Relationship Connection: Can 2 people be friends after they had an affair?

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Question

I have a difficult dilemma. A few years ago my wife and I were great friends with another couple. Eventually, my wife came forward to me and confessed that she had an affair with the husband of this other couple. They both had decided to end the affair on their own.

My wife was remorseful and we decided to stay married and work through it. I feel we improved our marriage and became stronger. The other couple, however, divorced.

A few months ago, I saw that my wife had been texting this other man. Not only that, but she went to lunch with him and other activities in a group setting with him when I wasn’t present.

I was stunned and concerned. My wife actually wishes we could go back to old times and do things as a group again. She doesn’t see anything wrong with having a continued connection with this man.

I am stuck – worried something will happen again. Yes, I have forgiven them, but should it mean that I don’t need to be concerned? I don’t doubt my wife continues to love me, but I think she is going close to the edge of the cliff with this continued connection.

What is the right answer with forgiveness and moving forward? Do I just ignore it thinking I have forgiven her?

Answer

You can forgive your wife for having the affair, but you can’t move forward in your marriage if she’s rekindling a relationship with her previous lover. It would be understandable if you were nervous with her connecting with another man, but when it’s the same guy she cheated with, your warning alarms are going to ring loudly.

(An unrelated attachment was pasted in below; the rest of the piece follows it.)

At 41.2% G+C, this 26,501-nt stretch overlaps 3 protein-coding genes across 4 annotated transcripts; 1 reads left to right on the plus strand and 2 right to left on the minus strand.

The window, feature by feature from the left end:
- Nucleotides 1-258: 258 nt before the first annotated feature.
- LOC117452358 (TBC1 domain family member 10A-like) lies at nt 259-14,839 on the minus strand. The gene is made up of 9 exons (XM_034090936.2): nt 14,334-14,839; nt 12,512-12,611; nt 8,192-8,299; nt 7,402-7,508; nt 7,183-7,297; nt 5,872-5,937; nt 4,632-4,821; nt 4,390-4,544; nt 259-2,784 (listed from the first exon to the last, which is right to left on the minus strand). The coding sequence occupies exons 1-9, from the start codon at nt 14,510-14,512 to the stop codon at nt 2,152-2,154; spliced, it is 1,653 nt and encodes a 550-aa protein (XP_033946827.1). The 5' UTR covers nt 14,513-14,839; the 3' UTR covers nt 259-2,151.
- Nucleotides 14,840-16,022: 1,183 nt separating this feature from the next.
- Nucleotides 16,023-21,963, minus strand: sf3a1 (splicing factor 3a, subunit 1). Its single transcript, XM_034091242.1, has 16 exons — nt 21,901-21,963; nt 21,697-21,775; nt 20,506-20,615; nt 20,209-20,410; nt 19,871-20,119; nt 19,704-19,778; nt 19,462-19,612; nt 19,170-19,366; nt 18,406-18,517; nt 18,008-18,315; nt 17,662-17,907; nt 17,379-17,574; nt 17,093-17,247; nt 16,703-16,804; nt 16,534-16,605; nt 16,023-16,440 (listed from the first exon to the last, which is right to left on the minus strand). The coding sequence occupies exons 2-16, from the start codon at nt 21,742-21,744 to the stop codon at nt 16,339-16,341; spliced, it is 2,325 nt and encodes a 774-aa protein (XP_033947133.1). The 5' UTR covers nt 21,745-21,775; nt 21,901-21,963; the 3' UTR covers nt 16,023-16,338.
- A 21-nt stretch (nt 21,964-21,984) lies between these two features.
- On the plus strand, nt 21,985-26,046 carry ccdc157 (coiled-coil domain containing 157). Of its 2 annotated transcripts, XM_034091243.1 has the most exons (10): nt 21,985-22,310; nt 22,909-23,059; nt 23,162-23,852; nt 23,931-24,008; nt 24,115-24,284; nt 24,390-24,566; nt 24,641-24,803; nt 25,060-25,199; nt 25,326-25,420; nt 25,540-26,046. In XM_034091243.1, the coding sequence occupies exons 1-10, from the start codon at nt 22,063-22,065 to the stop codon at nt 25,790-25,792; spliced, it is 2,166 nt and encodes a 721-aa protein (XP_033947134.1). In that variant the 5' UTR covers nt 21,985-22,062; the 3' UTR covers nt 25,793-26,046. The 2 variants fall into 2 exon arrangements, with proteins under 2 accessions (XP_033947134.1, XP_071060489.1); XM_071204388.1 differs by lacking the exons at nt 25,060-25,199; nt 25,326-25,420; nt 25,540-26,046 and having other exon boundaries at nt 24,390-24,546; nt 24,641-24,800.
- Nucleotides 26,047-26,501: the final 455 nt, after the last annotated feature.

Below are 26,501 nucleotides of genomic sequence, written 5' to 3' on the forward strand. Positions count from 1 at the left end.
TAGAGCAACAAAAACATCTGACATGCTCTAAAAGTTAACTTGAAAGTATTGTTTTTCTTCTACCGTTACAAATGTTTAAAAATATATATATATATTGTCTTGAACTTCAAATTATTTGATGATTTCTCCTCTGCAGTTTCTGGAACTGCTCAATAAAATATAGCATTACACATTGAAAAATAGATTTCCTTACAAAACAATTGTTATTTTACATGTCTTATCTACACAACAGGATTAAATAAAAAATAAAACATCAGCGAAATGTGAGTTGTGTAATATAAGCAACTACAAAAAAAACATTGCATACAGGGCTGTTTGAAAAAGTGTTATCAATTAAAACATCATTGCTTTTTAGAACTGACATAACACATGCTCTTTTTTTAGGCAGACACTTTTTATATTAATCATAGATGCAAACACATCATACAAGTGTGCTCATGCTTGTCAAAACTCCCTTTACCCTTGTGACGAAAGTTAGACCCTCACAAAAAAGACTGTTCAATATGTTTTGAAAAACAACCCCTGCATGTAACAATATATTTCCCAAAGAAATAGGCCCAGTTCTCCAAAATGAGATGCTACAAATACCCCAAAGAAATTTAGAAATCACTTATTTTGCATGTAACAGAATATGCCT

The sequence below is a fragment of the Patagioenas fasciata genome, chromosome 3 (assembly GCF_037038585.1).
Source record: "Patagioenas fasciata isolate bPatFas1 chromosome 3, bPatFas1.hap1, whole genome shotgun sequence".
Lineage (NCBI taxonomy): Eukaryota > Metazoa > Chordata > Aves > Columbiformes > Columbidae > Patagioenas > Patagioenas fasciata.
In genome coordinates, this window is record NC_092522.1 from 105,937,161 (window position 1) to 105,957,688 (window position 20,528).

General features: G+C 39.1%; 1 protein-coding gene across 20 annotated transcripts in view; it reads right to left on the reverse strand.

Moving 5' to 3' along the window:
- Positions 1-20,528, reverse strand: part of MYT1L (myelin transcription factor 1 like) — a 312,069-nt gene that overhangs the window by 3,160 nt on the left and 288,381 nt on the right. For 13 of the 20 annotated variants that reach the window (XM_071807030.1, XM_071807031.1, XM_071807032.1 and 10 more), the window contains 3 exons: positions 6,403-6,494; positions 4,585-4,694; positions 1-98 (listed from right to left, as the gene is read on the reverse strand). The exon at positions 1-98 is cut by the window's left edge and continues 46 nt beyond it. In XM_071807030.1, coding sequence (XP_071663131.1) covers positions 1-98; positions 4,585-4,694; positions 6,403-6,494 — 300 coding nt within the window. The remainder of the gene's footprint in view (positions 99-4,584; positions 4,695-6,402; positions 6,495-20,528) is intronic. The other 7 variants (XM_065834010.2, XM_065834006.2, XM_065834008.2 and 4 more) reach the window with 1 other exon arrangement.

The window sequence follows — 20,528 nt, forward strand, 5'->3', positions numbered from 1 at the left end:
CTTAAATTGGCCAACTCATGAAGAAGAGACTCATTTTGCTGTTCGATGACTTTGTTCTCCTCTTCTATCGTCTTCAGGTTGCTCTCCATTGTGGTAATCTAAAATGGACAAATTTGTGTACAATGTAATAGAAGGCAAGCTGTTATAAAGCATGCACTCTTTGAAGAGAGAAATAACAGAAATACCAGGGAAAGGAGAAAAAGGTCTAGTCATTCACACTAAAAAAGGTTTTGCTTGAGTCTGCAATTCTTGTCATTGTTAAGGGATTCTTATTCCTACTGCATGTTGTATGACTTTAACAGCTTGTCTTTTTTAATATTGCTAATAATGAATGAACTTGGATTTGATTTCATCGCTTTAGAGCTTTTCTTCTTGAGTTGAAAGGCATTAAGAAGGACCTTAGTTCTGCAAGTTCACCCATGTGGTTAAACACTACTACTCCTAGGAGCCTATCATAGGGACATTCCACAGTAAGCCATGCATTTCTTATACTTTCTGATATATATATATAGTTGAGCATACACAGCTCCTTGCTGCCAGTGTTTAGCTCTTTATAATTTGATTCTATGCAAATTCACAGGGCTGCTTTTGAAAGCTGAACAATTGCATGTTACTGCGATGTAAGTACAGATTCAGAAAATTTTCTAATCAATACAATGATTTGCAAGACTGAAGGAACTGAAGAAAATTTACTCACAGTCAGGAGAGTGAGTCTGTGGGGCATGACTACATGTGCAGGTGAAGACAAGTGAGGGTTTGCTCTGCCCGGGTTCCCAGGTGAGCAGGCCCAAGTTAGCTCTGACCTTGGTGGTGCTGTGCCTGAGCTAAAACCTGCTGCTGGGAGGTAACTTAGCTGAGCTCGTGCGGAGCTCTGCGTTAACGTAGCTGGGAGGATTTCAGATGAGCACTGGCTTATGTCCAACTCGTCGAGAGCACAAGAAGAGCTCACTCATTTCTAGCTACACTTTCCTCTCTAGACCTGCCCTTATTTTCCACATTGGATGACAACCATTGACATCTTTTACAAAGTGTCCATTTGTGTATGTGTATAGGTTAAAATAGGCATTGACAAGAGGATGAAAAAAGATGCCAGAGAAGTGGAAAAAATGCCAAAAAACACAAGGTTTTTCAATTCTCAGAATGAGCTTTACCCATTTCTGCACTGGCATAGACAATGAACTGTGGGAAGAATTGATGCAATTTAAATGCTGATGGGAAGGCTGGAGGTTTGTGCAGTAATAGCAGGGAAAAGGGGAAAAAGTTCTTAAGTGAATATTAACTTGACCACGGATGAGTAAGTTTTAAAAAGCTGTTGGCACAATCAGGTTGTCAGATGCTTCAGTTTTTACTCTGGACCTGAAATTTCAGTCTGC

Couples who heal from infidelity turn toward each other and let the other relationship go. The unfaithful partner has a responsibility to turn away from the other person and focus on building connection, trust and security with their injured spouse. They have a long-term responsibility to create conditions that foster complete confidence that an affair won’t happen again.

There are two major concerns with your situation: First, your wife sought out a renewed relationship with him; second, she began this relationship with him again without talking to you about it first.

In the first concern, he’s not a safe individual and he’s no friend to you or your marriage. All marriages, especially betrayed marriages, need lots of support from people who encourage couples to turn to each other. I highly doubt he has any interest in turning her back to you.

In the second concern, the secrecy, hiding, and sneaking around only undermines the trust and security you need to heal from her infidelity. If she had approached you to see if it were possible to be friends with him again, you could discuss how this would affect your relationship. When she moves forward and decides to connect with him, she is putting him before the marriage.

You have some important conversations ahead of you. Why does she need to have a friendship with him? Why is he so important to her? What promises has she made to him? Why isn’t he coming through the front door of the marriage and reconnecting with you?